Penny Slater, Deputy Lead Adviser for Primary English shares some class-based exploration of reading fluency.
There is definitely a buzz in the air about fluency at the moment! And quite rightly so…
We are extremely pleased to be able to provide schools with an opportunity to hear from Sarah Hubbard – Ofsted’s National Lead for English – who will be leading a session on ‘Reading, assessment and curriculum development’. Places are limited so early booking is advised.
Here we are again. A new term. A new year. We hope that you have had a lovely Christmas break and that the new term has begun as smoothly as possible for you all. With this in mind, we thought we’d share our latest-hfl-primary-english-newsletter-spring-2017as swiftly as possible, especially as it is such a short half term.
Kirsten Snook is a Teaching and Learning Adviser for English at Herts for Learning.
Confession time. I’m quite an analytical person. Always have been. I like to know the parameters of things, what’s expected of me and how to get there…maybe we all do. It is this that led me to looking into readability of the test papers and trying to find out what is being expected of the children and therefore us as teachers.
Kirsten Snook is an English Teaching and Learning Adviser at Herts for Learning
Fluency is undergoing somewhat of a revival in England. It has long been the poor relation, the magnolia paint let’s say, of reading; a general stage the ‘typical’ reader will attain when s/he reaches about a quarter past seven years old. Prior to this, children are slow readers, they are laborious decoders; they are – after all – learning how to read. Or are they…?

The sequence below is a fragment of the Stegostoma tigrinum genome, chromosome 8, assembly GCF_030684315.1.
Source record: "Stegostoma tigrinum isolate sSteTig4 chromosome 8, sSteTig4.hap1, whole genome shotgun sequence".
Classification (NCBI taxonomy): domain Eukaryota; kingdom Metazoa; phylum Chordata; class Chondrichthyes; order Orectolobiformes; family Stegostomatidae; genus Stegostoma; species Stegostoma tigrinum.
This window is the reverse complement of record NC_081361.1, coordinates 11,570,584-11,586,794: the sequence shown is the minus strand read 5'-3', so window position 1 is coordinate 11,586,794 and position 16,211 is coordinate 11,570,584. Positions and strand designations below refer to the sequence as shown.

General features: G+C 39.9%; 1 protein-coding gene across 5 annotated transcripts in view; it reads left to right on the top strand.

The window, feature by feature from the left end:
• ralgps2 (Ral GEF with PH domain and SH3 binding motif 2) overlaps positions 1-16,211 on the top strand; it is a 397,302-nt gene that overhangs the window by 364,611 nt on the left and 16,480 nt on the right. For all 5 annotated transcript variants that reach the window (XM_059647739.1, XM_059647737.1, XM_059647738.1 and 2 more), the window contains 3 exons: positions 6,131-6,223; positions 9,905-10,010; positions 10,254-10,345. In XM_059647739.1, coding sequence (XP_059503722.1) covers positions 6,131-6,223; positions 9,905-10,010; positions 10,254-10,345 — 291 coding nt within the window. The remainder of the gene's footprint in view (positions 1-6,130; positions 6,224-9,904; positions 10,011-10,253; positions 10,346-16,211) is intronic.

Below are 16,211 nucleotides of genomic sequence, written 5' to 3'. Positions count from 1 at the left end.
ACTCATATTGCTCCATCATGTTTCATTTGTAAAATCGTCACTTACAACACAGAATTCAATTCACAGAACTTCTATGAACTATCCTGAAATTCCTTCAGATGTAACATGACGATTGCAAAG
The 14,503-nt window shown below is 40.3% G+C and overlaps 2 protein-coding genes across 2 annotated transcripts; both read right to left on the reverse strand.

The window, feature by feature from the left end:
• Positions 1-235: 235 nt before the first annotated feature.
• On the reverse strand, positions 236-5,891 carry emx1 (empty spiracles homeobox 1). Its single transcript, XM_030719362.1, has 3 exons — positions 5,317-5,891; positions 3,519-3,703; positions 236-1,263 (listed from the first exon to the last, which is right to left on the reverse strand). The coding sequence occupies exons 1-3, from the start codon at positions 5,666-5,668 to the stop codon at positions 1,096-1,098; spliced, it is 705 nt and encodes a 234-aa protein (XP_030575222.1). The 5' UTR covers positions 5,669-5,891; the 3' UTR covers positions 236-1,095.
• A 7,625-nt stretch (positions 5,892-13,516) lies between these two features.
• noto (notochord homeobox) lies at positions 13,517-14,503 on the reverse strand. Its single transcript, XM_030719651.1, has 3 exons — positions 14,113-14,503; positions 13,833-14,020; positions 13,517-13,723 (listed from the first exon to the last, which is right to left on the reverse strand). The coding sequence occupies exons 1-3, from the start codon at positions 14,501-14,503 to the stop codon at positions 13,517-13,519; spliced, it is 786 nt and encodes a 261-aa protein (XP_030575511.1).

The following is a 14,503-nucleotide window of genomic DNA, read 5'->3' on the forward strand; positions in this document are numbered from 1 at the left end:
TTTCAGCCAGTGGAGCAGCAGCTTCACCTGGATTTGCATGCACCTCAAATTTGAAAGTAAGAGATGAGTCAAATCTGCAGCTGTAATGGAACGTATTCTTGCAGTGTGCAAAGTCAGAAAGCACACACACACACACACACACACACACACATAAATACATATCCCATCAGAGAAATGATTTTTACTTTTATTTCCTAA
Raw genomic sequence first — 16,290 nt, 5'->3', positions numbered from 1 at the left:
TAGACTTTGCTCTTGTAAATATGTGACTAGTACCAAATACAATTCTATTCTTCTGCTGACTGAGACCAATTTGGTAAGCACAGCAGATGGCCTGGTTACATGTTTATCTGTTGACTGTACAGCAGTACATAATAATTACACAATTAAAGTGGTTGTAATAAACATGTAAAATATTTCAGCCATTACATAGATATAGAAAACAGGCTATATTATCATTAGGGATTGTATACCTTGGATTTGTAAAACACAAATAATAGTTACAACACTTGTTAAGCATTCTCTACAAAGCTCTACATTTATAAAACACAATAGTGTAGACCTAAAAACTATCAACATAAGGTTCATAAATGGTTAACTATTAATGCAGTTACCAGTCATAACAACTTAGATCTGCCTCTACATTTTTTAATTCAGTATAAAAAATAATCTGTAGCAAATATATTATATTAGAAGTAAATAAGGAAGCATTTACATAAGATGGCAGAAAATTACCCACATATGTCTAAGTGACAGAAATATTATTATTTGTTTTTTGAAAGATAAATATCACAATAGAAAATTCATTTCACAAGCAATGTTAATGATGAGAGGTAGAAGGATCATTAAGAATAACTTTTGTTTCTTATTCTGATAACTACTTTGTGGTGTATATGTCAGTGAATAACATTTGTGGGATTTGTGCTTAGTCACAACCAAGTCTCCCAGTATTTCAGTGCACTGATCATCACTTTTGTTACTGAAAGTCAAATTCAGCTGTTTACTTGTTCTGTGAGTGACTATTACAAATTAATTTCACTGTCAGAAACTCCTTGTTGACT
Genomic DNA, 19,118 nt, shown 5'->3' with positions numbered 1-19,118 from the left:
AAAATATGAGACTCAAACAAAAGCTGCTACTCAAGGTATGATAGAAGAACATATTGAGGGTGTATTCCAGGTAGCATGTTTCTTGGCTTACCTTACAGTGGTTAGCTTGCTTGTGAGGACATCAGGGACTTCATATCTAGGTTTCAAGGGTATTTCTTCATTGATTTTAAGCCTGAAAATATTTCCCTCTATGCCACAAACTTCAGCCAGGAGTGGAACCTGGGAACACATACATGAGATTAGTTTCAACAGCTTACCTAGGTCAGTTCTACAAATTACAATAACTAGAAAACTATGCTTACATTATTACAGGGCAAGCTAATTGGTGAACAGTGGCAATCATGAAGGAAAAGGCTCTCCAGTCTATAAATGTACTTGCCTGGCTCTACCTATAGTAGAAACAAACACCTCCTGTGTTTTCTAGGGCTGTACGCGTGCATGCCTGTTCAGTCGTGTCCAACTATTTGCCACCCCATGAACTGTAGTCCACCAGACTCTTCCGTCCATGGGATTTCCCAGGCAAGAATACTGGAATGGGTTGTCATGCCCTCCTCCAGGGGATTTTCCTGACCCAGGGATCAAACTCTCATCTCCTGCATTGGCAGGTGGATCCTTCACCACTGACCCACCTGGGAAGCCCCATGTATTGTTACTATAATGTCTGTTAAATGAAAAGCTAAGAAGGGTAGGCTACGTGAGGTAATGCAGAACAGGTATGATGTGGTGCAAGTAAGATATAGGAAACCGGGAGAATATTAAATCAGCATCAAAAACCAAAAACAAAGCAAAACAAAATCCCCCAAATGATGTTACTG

Martin Galway is an English Teaching and Learning Adviser for Herts for Learning.
I thought twice about the title of this blog. In fact I thought thrice. I had second thoughts because I am anxious not to come across as facetious or glib when, for many, the outcomes of this year’s reading test are still being processed and digested and the fuller picture of what the scores happen to mean will not be known until after the summer holidays. I thought a third time because it is such an “out there” title that it is unlikely to do our blog any favours in terms of search results or casual views. I mean, it reads like Enid Blyton by way of the Beat Generation. Can you imagine pitching it as a book?
Kirsten Snook is an English Teaching and Learning Adviser for HfL
What a treasure trove of writing opportunities unfurls from this book! The creator of the award-winning picture book ‘The Pirates Next Door’, weaves in so many print features and detailed artwork that there will be something to capture even the most reluctant readers, and to give them reasons to write. Continue reading “Digging for spelling treasure with ‘The Pirate Cruncher’ by Jonny Duddle (KS1 / catch-up).”